My grandma sounded very pleased on the phone earlier; she'd just persuaded my uncle to come round and collect her plants. Not all of them. Just the precious collection of succulent plants that sit in pots on her balcony – they are off to spend the cold spell in his greenhouse. Succulents are desert plants that survive in the wild by filling their leaves with stored water – a reservoir that makes them prone to frost damage when the temperature goes down. Which it does, every so often, in the non-deserts of mid-Oxfordshire.
We have less of a frost problem in mid-west London, but the principle is still the same. My uncle takes away my grandma's plants and bubble-wraps them for the winter; I run out and cover mine with newspaper when zero centigrade threatens. But if you can get your succulents through the really icy days, they have a delicious habit of looking spiky and elegant on all the others.
This is beautifully demonstrated in a new book, Succulent Container Gardens, by Debra Lee Baldwin (Timber, £20). Baldwin is a total succulenthead, if I may be so bold. She runs a website devoted to them at succulentchic.net, and she's clear on their advantages. She grows them for a lot of the same reasons I do: they require little fuss, hardly any watering, and they look great all year round. Which you can't say for many striking members of the plant kingdom.
In particular, as long as they are not covered with mouldy newspaper, succulents give a properly year-round Californian feel to containers. Three years ago I officially gave up on the idea of window boxes full of big flowers, which always seemed to die on me the one week of the summer I managed to leave London. Instead, I planted three boxes of succulents, pretty much invisible from the road, but delightful up close when viewed from inside the house.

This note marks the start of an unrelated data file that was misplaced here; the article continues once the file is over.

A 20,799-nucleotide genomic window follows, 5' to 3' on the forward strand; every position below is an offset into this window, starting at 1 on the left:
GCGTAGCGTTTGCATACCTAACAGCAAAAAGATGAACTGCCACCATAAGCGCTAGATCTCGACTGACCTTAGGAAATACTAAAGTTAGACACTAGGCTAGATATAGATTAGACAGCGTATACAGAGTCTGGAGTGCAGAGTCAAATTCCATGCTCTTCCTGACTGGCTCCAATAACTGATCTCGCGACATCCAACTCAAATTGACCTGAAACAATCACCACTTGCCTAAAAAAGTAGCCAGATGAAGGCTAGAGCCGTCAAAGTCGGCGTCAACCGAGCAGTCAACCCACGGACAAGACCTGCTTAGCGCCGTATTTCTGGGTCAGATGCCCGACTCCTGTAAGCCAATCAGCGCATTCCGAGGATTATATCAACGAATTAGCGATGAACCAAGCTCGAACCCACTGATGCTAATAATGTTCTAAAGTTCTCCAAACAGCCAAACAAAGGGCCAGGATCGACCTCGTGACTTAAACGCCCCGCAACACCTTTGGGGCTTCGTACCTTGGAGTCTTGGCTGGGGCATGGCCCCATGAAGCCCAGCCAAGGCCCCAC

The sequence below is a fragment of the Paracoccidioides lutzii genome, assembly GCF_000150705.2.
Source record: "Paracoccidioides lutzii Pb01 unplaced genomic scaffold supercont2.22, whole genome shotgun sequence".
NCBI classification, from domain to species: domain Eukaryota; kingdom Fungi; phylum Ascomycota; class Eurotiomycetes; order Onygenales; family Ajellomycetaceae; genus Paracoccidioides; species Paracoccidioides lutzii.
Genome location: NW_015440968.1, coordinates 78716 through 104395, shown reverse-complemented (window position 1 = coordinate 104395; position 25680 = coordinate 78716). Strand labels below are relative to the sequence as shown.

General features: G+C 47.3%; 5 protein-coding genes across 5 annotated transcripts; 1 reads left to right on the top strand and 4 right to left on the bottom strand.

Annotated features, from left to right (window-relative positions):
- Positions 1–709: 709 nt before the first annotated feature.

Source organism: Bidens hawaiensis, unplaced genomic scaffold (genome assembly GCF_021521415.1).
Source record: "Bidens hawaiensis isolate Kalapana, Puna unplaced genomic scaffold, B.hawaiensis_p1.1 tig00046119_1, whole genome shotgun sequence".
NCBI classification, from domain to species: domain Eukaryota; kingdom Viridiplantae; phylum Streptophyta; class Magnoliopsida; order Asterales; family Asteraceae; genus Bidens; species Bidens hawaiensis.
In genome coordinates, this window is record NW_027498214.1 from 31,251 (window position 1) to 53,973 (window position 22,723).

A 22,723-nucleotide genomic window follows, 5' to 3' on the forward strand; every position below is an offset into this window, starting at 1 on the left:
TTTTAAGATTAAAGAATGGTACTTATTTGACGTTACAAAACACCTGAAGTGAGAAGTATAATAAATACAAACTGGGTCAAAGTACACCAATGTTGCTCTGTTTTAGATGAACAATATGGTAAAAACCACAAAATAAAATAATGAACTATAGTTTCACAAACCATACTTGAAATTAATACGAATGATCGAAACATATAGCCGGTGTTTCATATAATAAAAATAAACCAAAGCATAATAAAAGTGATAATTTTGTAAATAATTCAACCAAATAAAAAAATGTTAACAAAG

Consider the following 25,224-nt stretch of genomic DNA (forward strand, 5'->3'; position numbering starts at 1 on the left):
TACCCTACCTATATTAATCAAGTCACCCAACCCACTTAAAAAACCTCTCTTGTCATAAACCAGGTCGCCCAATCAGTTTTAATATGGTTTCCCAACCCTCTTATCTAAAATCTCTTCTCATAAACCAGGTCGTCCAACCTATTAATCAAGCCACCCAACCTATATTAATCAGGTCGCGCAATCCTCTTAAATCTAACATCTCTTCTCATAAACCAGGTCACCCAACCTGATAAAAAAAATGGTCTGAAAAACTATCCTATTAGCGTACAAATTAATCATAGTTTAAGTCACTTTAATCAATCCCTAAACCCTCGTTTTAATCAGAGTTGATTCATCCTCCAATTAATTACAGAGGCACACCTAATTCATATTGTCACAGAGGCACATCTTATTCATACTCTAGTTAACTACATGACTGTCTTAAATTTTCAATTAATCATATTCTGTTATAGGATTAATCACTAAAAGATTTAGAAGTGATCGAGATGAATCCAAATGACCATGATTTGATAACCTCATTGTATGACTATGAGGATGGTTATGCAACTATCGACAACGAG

The results have been pretty cool, with a changing array of spikes developing circles like ripples in a David Hockney LA pool. Every week there has been something lovely to look at. But I made my patterns mainly with the very hardiest of the group, sempervivums (houseleeks) and agaves. Baldwin's book covers these, but also acts as a reminder of all the more tender members of the family, such as aeoniums, echeverias and aloes.
Baldwin is keen to have her readers thinking about the geometry of leaves, but equally keen that we ponder the geometry of our pots. And while the text is great, and copiously helpful, the photos are pure succulent porn, and I mean that in a good way. Sedums trail over the heads of cherubs, aeoniums pour from the head of collectable 1950s pottery. The whole thing is a delight. So I highly recommend the book. Now I just need to ascertain whether my uncle has any more room in the greenhouse.
Get the look
Where to plant
Choose an unusual container. Have a whip through your local junk shops or car-boot sale. Don't rule anything out: one of Baldwin's prettiest displays is in the shelves of an old fishing-tackle box.
How to plant
Fill with a good mix of grit and potting medium, avoiding peat, which holds too much water. Commercial mixes are expensive and often too peaty: add horticultural sand, perlite or grit to a coir mix for best results. And very little watering, and no frost over the winter, please.
Where to buy
Sometimes succulents can be picked up cheap in B&Q or Ikea, other times you see the plant of your dreams and pay through the nose. Neville and Shirley Bell at Glenhirst Cactus Nursery have Echeveria glauca, Agave Americana variegata, and Aeonium arboreum, making a good first collection. From £2.95 to£3.75, glenhirstcactiandpalms.co.uk
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